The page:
First panel in the Innovative Media for Change in Transitional Justice conference, A Debate between Journalists, Academics and Practitioners on Transitional Justice, Media and Conflict held on 22-23 June 2015.
Ongoing peace negotiations between the Colombian government and the guerrilla group FARC in La Habana present an unprecedented opportunity to put an end to a 50 years
conflict. In the highly polarised and politicised context of Colombia media is a critical actor in peace negotiations. Media has the power to create collective narratives about the
conflict that can either enhance or impede the peace process. Having the power to shape public discourse, they can either build consensus for the peace negotiations or polarize the debate about it. Against this backdrop, the following questions will be discussed: In what ways can journalists contribute to the peace process in Colombia? How can they (if at all) bring victims’ concerns to the negotiating table? By what means can media disseminate information about elite negotiations to the wider public? How can they bridge the gap between top-level peace processes and reconciliation efforts in the communities? How can they enhance a sense of belonging and appropriation of peace,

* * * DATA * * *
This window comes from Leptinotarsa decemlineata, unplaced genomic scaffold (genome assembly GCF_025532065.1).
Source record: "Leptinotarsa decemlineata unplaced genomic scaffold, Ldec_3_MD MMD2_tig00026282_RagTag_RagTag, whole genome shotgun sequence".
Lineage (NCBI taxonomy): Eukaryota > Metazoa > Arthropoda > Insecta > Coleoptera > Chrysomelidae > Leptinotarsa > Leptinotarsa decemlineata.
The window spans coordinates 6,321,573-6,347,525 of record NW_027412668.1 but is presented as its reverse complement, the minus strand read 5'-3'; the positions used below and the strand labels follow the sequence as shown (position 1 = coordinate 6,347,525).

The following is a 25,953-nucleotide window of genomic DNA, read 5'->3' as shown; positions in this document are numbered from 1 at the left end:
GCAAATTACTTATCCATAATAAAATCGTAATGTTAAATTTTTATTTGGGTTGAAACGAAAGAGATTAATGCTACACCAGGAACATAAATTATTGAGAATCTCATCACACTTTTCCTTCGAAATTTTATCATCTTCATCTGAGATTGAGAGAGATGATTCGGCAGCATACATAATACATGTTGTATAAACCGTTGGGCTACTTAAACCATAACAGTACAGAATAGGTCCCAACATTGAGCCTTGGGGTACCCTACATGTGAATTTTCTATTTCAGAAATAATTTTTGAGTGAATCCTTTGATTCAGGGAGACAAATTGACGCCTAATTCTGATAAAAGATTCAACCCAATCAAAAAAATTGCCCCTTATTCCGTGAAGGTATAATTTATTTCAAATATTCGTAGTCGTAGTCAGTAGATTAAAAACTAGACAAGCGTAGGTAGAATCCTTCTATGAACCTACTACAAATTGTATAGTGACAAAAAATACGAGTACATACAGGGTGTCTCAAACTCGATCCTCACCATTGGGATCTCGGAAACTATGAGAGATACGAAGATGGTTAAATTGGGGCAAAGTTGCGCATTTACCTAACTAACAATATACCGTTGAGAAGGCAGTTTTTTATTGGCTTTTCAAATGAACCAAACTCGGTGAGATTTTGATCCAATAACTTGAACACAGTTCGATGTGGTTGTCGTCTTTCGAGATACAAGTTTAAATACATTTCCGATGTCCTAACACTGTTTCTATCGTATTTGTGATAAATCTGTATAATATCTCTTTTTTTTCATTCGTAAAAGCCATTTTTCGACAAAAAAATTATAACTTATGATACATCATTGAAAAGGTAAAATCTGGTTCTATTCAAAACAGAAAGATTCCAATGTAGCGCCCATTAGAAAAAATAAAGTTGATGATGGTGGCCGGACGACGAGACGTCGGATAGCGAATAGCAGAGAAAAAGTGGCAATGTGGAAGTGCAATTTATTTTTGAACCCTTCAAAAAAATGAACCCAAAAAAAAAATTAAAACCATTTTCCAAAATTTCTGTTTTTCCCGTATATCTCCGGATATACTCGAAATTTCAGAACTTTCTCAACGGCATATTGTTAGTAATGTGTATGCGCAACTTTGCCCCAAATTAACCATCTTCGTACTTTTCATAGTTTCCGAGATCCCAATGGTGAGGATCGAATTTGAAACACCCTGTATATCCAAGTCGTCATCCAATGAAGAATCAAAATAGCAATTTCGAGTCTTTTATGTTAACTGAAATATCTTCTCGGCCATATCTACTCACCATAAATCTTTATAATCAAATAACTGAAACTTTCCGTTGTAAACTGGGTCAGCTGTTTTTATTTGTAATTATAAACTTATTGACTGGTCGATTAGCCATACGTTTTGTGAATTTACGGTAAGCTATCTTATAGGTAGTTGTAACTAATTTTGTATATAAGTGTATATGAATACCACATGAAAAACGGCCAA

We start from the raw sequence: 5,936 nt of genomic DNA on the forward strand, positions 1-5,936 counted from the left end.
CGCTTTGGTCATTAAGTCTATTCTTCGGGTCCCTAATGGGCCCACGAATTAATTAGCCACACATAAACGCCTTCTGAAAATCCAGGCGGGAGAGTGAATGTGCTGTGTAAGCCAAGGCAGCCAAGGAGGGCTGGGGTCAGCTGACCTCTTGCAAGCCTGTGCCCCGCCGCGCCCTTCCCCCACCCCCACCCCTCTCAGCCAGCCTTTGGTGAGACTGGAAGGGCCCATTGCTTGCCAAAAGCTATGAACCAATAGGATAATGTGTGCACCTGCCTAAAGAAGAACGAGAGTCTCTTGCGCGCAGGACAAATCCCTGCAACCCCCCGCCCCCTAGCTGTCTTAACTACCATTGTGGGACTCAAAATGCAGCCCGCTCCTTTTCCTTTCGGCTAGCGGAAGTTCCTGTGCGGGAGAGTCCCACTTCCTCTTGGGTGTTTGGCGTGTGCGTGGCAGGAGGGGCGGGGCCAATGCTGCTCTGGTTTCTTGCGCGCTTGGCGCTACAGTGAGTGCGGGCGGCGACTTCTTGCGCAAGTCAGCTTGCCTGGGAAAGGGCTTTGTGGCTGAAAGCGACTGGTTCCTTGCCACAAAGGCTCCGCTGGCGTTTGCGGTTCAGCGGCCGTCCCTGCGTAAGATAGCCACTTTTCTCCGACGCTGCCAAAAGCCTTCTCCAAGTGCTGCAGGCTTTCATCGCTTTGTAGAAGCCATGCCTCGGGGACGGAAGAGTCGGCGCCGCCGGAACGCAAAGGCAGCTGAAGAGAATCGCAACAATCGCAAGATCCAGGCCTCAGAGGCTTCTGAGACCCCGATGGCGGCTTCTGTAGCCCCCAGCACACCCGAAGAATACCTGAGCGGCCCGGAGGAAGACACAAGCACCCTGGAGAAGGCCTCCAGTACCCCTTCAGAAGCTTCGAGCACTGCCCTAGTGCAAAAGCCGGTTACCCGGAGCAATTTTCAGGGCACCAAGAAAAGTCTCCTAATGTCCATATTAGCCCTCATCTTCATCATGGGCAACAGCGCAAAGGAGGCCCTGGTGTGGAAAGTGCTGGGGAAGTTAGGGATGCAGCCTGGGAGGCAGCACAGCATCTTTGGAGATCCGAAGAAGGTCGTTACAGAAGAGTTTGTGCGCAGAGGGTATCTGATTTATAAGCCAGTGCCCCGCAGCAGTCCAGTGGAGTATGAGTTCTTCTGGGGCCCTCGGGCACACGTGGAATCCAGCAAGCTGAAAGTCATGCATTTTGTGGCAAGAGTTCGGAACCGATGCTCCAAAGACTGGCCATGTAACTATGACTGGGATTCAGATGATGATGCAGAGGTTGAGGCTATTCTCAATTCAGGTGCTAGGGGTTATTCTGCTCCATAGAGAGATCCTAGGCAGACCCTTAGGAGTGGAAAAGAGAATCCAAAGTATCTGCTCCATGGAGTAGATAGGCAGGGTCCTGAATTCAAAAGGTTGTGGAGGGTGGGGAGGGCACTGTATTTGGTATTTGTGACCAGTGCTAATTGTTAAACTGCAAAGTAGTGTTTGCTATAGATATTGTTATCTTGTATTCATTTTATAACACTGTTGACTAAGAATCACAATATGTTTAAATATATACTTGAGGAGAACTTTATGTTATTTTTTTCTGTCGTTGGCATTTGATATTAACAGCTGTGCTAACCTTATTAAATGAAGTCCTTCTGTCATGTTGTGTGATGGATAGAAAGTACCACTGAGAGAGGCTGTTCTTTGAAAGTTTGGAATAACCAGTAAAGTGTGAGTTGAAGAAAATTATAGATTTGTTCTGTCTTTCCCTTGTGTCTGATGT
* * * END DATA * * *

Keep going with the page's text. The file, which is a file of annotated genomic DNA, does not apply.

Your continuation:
locally? The panel will take Colombia as case study to further investigate the role of media in peace negotiations in other (post-) conflict countries.
Panellists; Roddy Brett – Lecturer in International Relations, University of St. Andrews, Advisor to the Institute of Humanitarian Studies of the United Nations Office for the Coordination of Humanitarian Affairs, in Bogota, Colombia, Diana Dajer – Former Advisor on the Peace Process to the Colombian Minister of Interior, Blavatnik School of Government, University of Oxford, Ailin Martinez – Colombian Journalist, Communications Officer at Conciliation Resources London Leigh Payne (Facilitator) – Professor of Sociology and Director of the Latin American Centre, University of Oxford